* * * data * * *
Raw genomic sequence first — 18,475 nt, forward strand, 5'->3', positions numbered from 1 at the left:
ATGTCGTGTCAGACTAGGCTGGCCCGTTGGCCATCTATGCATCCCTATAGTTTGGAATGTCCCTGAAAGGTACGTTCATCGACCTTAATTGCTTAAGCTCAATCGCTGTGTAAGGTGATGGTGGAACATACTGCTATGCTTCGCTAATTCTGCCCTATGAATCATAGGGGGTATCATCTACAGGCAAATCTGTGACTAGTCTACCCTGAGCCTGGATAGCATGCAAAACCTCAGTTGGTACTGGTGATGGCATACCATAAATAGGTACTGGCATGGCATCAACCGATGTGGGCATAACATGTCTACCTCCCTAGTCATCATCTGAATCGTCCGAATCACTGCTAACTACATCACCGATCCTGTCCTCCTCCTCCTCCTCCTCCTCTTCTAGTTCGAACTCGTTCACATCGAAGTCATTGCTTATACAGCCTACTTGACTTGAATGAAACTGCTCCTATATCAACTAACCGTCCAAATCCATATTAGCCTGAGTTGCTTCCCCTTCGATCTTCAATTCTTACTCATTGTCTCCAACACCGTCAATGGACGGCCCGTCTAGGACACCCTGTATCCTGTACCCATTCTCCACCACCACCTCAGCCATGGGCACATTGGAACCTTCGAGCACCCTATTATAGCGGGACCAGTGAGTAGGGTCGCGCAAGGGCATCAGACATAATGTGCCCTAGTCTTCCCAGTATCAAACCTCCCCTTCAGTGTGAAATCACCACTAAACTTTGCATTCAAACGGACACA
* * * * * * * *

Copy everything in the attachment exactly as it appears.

Raw genomic sequence first — 18,475 nt, forward strand, 5'->3', positions numbered from 1 at the left:
ATGTCGTGTCAGACTAGGCTGGCCCGTTGGCCATCTATGCATCCCTATAGTTTGGAATGTCCCTGAAAGGTACGTTCATCGACCTTAATTGCTTAAGCTCAATCGCTGTGTAAGGTGATGGTGGAACATACTGCTATGCTTCGCTAATTCTGCCCTATGAATCATAGGGGGTATCATCTACAGGCAAATCTGTGACTAGTCTACCCTGAGCCTGGATAGCATGCAAAACCTCAGTTGGTACTGGTGATGGCATACCATAAATAGGTACTGGCATGGCATCAACCGATGTGGGCATAACATGTCTACCTCCCTAGTCATCATCTGAATCGTCCGAATCACTGCTAACTACATCACCGATCCTGTCCTCCTCCTCCTCCTCCTCCTCTTCTAGTTCGAACTCGTTCACATCGAAGTCATTGCTTATACAGCCTACTTGACTTGAATGAAACTGCTCCTATATCAACTAACCGTCCAAATCCATATTAGCCTGAGTTGCTTCCCCTTCGATCTTCAATTCTTACTCATTGTCTCCAACACCGTCAATGGACGGCCCGTCTAGGACACCCTGTATCCTGTACCCATTCTCCACCACCACCTCAGCCATGGGCACATTGGAACCTTCGAGCACCCTATTATAGCGGGACCAGTGAGTAGGGTCGCGCAAGGGCATCAGACATAATGTGCCCTAGTCTTCCCAGTATCAAACCTCCCCTTCAGTGTGAAATCACCACTAAACTTTGCATTCAAACGGACACA